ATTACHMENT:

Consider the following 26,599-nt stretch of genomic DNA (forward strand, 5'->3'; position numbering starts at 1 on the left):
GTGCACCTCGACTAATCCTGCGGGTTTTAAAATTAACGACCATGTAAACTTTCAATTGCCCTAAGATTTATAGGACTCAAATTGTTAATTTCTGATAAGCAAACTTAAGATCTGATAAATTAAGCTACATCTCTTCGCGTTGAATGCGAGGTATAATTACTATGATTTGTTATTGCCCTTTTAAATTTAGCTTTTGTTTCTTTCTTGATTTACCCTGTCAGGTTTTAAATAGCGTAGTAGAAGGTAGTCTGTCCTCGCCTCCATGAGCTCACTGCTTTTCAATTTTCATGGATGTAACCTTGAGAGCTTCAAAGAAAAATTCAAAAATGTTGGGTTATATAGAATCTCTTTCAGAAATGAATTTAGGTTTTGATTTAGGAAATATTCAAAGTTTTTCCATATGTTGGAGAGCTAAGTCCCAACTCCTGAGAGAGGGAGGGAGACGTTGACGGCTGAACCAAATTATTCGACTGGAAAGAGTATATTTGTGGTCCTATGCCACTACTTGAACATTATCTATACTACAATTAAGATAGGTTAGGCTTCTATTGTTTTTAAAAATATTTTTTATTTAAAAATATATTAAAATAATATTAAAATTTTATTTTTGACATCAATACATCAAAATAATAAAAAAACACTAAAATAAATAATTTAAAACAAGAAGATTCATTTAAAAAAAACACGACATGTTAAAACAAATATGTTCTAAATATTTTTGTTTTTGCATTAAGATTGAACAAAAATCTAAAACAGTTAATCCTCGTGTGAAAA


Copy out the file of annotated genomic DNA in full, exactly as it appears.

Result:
Consider the following 26,599-nt stretch of genomic DNA (forward strand, 5'->3'; position numbering starts at 1 on the left):
GTGCACCTCGACTAATCCTGCGGGTTTTAAAATTAACGACCATGTAAACTTTCAATTGCCCTAAGATTTATAGGACTCAAATTGTTAATTTCTGATAAGCAAACTTAAGATCTGATAAATTAAGCTACATCTCTTCGCGTTGAATGCGAGGTATAATTACTATGATTTGTTATTGCCCTTTTAAATTTAGCTTTTGTTTCTTTCTTGATTTACCCTGTCAGGTTTTAAATAGCGTAGTAGAAGGTAGTCTGTCCTCGCCTCCATGAGCTCACTGCTTTTCAATTTTCATGGATGTAACCTTGAGAGCTTCAAAGAAAAATTCAAAAATGTTGGGTTATATAGAATCTCTTTCAGAAATGAATTTAGGTTTTGATTTAGGAAATATTCAAAGTTTTTCCATATGTTGGAGAGCTAAGTCCCAACTCCTGAGAGAGGGAGGGAGACGTTGACGGCTGAACCAAATTATTCGACTGGAAAGAGTATATTTGTGGTCCTATGCCACTACTTGAACATTATCTATACTACAATTAAGATAGGTTAGGCTTCTATTGTTTTTAAAAATATTTTTTATTTAAAAATATATTAAAATAATATTAAAATTTTATTTTTGACATCAATACATCAAAATAATAAAAAAACACTAAAATAAATAATTTAAAACAAGAAGATTCATTTAAAAAAAACACGACATGTTAAAACAAATATGTTCTAAATATTTTTGTTTTTGCATTAAGATTGAACAAAAATCTAAAACAGTTAATCCTCGTGTGAAAA